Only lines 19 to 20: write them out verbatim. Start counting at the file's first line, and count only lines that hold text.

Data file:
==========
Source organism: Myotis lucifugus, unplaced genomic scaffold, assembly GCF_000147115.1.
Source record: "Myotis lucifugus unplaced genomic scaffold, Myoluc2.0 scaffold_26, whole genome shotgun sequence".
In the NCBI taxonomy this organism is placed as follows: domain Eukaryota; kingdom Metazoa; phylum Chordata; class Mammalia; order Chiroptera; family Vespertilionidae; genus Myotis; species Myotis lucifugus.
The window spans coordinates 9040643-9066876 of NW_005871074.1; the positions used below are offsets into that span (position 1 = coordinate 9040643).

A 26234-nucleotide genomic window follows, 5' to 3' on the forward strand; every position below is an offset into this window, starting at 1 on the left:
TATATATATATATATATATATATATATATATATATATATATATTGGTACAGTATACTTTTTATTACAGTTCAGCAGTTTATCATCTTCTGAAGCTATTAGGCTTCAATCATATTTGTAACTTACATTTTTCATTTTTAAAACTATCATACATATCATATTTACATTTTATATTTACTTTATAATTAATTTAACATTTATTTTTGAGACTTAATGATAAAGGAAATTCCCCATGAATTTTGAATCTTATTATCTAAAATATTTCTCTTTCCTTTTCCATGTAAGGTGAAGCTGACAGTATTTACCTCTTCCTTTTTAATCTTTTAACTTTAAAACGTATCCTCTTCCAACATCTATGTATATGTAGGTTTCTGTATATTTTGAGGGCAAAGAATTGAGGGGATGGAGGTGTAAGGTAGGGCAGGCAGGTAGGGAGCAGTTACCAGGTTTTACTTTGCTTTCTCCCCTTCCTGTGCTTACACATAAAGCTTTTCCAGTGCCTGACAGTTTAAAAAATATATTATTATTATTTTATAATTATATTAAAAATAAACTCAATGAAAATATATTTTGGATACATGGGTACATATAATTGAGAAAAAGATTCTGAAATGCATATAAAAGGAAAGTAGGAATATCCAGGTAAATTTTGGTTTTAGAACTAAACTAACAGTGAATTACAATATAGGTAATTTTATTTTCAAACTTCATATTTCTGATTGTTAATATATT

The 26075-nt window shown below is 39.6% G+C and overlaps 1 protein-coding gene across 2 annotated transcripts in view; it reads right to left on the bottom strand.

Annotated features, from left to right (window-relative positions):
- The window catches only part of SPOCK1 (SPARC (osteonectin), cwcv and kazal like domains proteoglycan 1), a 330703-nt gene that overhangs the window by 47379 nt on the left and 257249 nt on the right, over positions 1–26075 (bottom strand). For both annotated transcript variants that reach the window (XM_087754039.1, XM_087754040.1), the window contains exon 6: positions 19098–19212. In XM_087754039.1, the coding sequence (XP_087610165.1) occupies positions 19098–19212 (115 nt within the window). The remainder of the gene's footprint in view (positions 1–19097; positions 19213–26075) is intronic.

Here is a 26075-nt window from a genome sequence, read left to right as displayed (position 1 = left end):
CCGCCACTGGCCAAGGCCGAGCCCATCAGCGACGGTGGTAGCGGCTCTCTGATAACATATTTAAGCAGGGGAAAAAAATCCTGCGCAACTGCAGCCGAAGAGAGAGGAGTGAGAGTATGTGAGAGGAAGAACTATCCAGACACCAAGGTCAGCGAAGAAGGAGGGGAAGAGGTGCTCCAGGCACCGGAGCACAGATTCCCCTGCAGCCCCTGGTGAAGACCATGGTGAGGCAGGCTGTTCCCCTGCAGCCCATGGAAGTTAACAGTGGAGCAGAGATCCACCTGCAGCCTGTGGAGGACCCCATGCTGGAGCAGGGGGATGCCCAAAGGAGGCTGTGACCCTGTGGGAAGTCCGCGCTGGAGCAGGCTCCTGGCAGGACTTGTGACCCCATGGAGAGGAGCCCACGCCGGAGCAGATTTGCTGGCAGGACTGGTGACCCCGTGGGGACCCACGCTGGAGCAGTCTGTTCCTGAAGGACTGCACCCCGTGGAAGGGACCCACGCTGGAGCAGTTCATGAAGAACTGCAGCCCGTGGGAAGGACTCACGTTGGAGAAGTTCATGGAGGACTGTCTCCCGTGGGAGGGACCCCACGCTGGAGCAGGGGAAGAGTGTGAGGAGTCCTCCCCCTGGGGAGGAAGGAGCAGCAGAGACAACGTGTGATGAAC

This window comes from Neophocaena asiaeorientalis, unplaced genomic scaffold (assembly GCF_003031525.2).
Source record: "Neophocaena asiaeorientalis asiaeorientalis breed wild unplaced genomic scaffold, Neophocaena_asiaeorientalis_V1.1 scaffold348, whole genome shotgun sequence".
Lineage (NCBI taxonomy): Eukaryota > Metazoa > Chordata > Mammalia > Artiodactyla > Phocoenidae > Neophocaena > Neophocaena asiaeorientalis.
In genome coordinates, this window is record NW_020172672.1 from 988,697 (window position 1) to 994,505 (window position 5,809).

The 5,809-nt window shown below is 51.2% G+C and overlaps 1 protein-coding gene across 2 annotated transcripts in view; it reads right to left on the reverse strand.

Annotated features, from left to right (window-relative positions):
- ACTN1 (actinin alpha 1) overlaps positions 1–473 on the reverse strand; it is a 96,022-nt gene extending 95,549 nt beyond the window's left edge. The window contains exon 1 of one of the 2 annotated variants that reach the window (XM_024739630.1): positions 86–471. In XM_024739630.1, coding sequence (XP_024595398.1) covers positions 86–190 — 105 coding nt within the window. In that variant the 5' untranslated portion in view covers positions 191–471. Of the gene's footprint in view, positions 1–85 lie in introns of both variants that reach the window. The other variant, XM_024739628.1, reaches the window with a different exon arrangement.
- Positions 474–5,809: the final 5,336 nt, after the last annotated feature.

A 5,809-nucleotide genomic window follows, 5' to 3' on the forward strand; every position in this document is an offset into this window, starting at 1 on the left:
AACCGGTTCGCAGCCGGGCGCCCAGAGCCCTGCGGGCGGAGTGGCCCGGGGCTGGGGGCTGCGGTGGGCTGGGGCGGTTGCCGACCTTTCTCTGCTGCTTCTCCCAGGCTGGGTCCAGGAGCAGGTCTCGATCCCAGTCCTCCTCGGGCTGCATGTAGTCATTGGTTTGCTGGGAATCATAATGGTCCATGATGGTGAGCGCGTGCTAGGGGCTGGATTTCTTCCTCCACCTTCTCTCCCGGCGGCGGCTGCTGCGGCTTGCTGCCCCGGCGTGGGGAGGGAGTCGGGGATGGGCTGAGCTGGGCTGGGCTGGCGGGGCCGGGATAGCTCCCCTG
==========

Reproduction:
- Positions 474–5,809: the final 5,336 nt, after the last annotated feature.

A 5,809-nucleotide genomic window follows, 5' to 3' on the forward strand; every position in this document is an offset into this window, starting at 1 on the left: